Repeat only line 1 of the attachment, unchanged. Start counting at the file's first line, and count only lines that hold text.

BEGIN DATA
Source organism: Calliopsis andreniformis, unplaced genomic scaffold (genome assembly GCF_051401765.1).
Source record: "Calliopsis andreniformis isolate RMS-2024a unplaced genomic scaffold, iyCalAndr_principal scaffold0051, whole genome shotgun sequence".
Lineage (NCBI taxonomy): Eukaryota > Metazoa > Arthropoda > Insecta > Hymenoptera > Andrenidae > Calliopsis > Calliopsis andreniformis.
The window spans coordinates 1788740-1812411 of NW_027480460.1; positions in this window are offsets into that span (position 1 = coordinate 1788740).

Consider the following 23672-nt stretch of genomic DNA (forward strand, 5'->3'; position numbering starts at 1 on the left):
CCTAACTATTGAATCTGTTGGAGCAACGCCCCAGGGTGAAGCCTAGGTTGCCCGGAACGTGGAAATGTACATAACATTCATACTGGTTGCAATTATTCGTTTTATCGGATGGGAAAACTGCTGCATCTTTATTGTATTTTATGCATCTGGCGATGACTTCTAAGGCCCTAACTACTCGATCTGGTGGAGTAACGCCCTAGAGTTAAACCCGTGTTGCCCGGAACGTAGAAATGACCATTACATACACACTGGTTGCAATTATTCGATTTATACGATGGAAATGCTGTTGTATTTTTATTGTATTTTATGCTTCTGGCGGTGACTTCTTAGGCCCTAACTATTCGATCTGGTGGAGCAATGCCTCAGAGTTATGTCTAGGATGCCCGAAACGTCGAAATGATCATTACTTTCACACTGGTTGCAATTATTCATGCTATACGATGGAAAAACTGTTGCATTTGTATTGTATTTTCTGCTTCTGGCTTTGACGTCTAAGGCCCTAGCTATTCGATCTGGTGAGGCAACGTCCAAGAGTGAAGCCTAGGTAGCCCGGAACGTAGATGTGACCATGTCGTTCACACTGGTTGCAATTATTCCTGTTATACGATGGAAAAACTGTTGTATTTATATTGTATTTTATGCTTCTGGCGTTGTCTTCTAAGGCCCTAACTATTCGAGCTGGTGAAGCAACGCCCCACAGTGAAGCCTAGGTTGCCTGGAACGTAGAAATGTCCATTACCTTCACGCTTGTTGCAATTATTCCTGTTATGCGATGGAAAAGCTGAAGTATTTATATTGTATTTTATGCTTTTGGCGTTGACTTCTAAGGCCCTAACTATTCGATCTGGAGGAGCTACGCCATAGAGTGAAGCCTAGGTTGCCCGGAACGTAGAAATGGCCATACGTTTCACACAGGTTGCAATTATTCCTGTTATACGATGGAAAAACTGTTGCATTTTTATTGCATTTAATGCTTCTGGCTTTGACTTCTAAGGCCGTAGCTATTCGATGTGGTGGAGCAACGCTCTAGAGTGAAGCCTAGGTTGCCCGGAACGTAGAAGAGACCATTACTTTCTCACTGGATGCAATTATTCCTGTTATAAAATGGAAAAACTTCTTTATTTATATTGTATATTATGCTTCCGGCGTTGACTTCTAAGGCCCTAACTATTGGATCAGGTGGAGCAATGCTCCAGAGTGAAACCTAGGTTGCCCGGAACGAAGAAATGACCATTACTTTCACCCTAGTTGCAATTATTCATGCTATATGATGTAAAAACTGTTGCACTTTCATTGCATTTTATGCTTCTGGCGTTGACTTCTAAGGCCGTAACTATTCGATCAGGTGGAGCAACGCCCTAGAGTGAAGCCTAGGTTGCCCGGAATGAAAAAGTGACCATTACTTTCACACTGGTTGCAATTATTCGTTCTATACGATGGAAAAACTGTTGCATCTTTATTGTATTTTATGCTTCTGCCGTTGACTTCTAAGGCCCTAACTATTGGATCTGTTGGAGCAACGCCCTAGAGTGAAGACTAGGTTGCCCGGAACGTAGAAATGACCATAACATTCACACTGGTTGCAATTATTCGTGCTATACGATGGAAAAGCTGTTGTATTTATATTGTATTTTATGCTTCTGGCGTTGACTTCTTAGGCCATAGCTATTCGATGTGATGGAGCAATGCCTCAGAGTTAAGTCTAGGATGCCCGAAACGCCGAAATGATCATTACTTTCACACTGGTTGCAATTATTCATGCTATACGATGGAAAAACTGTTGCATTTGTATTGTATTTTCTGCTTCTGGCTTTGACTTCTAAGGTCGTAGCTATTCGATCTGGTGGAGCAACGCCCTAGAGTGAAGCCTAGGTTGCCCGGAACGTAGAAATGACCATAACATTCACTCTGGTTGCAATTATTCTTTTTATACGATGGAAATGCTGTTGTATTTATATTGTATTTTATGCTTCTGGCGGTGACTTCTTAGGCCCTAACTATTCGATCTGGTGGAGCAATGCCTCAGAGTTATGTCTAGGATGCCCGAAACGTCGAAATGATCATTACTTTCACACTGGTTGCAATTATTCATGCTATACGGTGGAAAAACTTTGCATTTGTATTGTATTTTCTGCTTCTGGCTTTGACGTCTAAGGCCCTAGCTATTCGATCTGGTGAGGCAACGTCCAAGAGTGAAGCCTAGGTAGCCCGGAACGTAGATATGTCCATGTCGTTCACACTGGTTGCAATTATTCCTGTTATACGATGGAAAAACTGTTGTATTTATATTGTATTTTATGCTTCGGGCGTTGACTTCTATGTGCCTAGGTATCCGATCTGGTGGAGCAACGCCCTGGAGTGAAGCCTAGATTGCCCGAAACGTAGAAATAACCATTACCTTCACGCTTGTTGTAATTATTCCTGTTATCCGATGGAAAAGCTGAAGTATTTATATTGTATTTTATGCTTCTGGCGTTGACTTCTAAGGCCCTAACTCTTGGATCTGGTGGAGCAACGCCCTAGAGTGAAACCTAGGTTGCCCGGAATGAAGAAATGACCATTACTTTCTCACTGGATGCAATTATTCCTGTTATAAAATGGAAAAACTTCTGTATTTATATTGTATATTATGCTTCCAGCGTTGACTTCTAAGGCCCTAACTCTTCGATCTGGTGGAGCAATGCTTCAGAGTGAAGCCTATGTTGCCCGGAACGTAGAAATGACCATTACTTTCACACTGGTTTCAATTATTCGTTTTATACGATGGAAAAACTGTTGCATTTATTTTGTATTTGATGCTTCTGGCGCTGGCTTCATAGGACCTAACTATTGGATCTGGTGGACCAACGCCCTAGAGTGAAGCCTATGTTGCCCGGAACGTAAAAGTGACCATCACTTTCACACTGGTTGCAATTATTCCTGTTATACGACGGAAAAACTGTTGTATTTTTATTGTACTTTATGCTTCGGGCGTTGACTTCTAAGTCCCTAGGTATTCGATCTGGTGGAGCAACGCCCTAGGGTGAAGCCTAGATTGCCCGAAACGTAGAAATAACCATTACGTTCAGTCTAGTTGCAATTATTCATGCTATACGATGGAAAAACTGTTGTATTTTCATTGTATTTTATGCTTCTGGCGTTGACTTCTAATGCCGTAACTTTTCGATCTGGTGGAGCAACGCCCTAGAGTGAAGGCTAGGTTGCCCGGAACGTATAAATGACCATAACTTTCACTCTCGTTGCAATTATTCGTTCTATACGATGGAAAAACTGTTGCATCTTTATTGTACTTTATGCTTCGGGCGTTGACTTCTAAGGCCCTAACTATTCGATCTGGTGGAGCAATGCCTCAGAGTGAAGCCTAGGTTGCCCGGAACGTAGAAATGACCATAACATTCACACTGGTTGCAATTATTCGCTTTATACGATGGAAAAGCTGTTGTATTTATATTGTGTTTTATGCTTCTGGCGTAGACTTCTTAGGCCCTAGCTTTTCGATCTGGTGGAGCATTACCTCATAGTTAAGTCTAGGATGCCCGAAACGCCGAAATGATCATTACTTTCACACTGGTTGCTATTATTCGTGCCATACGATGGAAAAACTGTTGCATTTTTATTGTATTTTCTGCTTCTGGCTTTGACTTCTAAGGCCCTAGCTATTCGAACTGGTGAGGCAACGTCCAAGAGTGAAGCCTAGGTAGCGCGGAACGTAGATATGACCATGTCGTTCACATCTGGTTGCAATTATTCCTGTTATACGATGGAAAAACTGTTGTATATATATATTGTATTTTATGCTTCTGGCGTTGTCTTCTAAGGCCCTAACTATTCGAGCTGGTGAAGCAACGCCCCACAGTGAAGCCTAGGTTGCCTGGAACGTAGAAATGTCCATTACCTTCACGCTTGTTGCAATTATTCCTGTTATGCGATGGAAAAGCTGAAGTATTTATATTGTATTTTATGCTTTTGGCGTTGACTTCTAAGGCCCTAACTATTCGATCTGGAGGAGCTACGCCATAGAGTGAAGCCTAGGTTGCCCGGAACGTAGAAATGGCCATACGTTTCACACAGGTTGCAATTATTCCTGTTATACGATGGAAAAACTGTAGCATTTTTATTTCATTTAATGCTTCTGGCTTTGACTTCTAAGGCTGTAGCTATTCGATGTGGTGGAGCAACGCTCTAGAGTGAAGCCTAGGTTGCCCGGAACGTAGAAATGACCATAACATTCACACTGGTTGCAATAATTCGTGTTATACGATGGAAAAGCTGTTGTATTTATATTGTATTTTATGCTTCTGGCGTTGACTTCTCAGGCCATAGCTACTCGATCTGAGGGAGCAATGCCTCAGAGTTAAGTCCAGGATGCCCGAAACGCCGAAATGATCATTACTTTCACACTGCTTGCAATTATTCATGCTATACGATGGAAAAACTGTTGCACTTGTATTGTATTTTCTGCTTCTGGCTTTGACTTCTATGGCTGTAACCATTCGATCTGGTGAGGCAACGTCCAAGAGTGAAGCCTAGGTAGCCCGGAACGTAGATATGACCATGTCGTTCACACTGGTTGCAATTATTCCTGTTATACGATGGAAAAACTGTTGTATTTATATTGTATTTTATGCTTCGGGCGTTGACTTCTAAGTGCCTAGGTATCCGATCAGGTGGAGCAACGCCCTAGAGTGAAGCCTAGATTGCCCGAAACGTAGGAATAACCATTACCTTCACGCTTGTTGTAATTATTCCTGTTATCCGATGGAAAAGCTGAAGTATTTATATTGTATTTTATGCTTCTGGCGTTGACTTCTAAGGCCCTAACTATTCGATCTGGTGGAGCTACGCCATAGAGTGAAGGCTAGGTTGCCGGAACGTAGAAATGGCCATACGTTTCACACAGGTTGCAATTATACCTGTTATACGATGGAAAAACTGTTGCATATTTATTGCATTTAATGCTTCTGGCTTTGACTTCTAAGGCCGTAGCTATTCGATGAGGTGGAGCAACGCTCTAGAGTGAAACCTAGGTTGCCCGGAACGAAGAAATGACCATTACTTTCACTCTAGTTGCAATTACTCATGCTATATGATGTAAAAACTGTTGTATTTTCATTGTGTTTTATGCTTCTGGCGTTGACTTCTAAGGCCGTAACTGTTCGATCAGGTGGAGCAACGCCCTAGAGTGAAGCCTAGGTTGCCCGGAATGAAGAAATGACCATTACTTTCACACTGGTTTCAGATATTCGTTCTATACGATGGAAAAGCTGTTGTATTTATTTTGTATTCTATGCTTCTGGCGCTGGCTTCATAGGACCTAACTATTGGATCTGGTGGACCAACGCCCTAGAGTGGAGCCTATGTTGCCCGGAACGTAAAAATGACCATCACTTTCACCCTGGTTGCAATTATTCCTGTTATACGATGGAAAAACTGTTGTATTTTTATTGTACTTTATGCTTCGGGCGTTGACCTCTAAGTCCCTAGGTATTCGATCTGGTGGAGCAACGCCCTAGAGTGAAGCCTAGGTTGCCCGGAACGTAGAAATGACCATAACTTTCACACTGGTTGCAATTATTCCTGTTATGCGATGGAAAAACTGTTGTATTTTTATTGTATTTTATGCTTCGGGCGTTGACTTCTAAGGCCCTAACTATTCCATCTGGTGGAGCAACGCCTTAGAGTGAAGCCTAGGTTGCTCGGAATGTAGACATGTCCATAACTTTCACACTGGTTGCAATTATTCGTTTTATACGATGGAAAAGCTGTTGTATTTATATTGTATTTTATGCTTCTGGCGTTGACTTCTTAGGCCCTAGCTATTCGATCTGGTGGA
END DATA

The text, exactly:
Source organism: Calliopsis andreniformis, unplaced genomic scaffold (genome assembly GCF_051401765.1).